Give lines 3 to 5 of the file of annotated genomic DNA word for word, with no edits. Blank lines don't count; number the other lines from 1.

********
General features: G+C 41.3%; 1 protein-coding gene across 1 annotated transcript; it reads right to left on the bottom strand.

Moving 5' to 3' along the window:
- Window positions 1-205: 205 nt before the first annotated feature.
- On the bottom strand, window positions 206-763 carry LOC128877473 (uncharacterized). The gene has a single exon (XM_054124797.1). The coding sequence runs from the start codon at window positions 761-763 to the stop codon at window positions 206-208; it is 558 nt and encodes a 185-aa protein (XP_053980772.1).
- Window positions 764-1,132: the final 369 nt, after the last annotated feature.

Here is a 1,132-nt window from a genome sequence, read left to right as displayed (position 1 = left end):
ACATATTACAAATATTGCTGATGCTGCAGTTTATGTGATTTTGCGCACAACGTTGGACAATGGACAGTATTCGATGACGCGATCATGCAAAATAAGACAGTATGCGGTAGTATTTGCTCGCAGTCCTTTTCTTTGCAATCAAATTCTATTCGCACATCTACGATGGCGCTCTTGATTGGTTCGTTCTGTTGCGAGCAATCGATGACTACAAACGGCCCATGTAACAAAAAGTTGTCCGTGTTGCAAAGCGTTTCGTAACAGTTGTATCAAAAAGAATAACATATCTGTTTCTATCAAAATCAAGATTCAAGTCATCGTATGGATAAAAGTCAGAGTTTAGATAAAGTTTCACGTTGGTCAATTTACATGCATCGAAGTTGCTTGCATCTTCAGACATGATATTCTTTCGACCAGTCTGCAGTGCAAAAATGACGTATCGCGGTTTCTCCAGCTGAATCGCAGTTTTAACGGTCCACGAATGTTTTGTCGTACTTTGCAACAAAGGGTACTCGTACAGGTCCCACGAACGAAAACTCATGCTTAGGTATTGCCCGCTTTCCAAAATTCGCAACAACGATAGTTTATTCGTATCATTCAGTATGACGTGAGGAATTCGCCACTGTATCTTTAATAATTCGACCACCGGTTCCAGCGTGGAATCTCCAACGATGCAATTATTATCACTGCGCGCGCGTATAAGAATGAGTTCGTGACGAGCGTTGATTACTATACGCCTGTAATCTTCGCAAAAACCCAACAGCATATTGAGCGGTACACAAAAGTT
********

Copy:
- Window positions 1-205: 205 nt before the first annotated feature.
- On the bottom strand, window positions 206-763 carry LOC128877473 (uncharacterized). The gene has a single exon (XM_054124797.1). The coding sequence runs from the start codon at window positions 761-763 to the stop codon at window positions 206-208; it is 558 nt and encodes a 185-aa protein (XP_053980772.1).
- Window positions 764-1,132: the final 369 nt, after the last annotated feature.